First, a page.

If you sublet your apartment and the landlord illegally evicts your subtenant, you have potential liability. In New York City, evicting people without court process is a crime. If the landlord does it, you can have “vicarious liability,” which means that you can be held liable for the landlord’s wrongful acts.
For example, let’s say you are leaving the state for a while, so you sublet your unit. The subtenant doesn’t pay the rent to the landlord. The landlord then locks the subtenant out of the apartment illegally. You might not find out it has happened until after the fact. You, as primary tenant, could face serious legal consequences, up to and including having to defend civil and criminal charges.
This is just one of the reasons it’s so important to structure sublet transactions properly, to give you control over timely rent payment, and sufficient oversight so you can avoid any problems. If you have doubts about whether the landlord will abide by the law in dealing with your subtenant, it may be unwise to sublet your apartment.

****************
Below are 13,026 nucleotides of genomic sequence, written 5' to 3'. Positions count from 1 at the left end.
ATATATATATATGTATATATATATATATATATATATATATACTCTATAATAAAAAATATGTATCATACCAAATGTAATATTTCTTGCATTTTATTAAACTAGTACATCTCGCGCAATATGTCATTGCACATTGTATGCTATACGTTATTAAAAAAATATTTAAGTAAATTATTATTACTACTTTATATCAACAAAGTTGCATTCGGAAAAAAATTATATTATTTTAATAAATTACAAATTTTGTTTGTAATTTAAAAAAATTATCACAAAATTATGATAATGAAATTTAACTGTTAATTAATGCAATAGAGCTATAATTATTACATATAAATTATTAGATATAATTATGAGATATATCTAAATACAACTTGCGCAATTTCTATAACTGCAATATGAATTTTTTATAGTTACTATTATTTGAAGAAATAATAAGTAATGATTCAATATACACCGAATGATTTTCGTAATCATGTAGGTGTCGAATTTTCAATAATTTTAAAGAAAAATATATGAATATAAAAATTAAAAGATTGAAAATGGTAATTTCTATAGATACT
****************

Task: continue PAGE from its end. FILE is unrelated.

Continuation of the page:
Regardless of what you choose to do, consult a lawyer before you finalize things to be sure the transaction fully abides by the sublease laws, and to plan for any potential difficulties that may arise.
Attention New York City Tenants: Get more information on subletting at the McAdams Law main site here:
Please Note: Every McAdams Law Tenant Protection Tip and article is for informational purposes only and cannot substitute for legal advice. Before taking action, consult an experienced New York Landlord Tenant attorney about your situation. Beware that being a party in a lawsuit in New York City’s Housing Court can subject you to blacklisting. Please see more details here.
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